We started with a clean sheet which means we can do things differently,” says David Taylor, managing director of Morgans Corporate Benefits, the branch of the Morgans Group of companies that only came into being less than two years ago.
Taylor came on board around 18 months ago when the only corporate clients Morgans had were those originated from crossover business courtesy of wealthy clients who happened to be company directors in need of benefits advice for their employees. He can now claim to have steered the business towards a position where it has exceeded the performance of its peers, at least in the eyes of the nine leading industry figures that made up the judging panel.
The fresh start for the growing business means it does not have the obligation to service legacy schemes, alleviating it from the pressure of creating revenue simply to cover the cost of servicing these plans: “We don’t need to feed the monster in this respect, which means we’re not sales driven and more about developing long-term relationships with clients. We genuinely feel we add value rather than ‘make money’,” says Taylor who verges on the evangelical when it comes to the scope that these relationships can reach.
The overall approach at Morgans is to steer clear of what it feels are traits characteristic of more traditional advisers, and instead treating each company individually according to their values, ambitions and how they want to be perceived, both internally and externally.
It also strives to offer clients a breadth of interlinking services reaching beyond the typical corporate benefit consultants’ mix.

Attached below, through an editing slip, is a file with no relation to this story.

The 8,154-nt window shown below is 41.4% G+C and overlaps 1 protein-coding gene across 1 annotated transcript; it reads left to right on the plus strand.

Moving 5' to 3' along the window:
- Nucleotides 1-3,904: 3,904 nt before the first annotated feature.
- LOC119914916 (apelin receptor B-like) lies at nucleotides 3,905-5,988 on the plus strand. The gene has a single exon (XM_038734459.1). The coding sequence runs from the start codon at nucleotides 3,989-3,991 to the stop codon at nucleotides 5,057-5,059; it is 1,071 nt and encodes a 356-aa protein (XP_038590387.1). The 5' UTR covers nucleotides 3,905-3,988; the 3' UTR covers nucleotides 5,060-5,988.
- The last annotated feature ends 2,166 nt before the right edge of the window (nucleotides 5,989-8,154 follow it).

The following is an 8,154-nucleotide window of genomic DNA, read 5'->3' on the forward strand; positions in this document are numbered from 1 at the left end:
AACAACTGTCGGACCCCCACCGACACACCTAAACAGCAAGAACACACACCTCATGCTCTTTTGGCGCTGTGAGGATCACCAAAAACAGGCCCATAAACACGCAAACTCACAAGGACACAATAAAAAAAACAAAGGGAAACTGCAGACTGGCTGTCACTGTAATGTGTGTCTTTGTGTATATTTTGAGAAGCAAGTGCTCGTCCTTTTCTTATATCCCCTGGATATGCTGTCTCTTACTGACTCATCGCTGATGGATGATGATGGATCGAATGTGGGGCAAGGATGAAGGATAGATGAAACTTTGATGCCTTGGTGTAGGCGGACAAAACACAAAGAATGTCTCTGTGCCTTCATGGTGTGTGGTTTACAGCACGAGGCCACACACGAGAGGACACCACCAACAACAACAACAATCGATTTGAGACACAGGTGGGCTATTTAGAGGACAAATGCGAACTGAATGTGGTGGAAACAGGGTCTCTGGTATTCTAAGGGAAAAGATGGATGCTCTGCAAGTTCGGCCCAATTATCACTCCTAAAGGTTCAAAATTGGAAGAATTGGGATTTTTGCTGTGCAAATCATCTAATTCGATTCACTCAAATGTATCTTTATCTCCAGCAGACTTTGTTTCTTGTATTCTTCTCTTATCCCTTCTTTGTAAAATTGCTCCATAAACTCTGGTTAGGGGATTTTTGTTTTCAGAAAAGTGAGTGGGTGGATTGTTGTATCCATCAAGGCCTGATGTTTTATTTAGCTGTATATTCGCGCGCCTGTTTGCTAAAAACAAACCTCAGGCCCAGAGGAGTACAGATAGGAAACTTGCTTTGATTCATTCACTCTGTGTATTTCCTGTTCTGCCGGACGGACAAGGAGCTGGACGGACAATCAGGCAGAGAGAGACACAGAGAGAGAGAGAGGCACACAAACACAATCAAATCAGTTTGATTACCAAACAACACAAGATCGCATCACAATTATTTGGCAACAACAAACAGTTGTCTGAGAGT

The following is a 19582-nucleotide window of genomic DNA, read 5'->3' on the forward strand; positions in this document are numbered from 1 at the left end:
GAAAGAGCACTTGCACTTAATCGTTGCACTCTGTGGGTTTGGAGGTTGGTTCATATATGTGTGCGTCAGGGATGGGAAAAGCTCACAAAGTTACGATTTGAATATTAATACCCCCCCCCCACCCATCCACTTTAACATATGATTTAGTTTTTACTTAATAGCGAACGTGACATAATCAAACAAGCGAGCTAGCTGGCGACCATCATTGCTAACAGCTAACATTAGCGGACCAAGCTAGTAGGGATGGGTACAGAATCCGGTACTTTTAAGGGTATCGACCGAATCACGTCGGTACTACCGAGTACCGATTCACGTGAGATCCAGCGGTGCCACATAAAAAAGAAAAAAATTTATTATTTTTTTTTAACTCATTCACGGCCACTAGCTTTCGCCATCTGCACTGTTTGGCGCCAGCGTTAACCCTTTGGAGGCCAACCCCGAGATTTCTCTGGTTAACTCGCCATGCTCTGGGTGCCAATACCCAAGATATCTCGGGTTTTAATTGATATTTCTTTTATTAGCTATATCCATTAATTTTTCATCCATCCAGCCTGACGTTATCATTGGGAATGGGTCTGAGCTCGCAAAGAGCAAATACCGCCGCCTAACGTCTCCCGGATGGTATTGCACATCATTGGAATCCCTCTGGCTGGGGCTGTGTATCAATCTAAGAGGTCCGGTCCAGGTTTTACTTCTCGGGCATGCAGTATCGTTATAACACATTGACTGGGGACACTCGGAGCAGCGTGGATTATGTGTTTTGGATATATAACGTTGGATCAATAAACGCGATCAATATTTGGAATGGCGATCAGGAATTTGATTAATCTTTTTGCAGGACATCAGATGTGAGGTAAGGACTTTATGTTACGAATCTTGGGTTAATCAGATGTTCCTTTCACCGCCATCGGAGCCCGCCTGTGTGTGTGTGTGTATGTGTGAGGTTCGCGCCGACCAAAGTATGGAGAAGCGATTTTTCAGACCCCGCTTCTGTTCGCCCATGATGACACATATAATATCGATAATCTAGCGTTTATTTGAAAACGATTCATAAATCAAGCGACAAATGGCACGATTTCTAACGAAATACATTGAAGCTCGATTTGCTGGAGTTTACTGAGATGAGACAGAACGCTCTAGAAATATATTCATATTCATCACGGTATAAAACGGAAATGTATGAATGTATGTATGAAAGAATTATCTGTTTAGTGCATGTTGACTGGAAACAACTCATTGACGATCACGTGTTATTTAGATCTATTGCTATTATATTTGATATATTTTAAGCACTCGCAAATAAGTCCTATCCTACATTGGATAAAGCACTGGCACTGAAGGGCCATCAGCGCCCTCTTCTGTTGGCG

In fact, Taylor says with many clients, who include the likes of Ask.com, Fosters and a good number of investment banks, they have become trusted business advisers on a whole range of areas by taking what Taylor describes as a modular approach.
Clients’ requirements are broken down into areas such as communications, education and investment advice to senior level executives, workplace marketing, and software and IT services, with MBC working with the client to devise whichever bundle of services most appropriate to its needs.
As well as calling upon expertise from across the Morgans Group of companies, Taylor’s small team also work with a number of carefully selected business partners to match clients’ demands.
Taylor is aware of the importance of presenting such relationships transparently to would-be clients, something which he feels is another differentiator Morgans has over some more traditional consultants.
He says: “I’ve seen new business proposal situations before where the team pitching has had no idea what the client wants and just say: “Yes we can do that,” to everything the client asks for. By the end of the meeting, the client is probably sat there thinking, “I bet if I asked this person if he could service my car, he’d say yes.” Our clients can see very quickly that we can and do offer a broad range of services and how we achieve this.”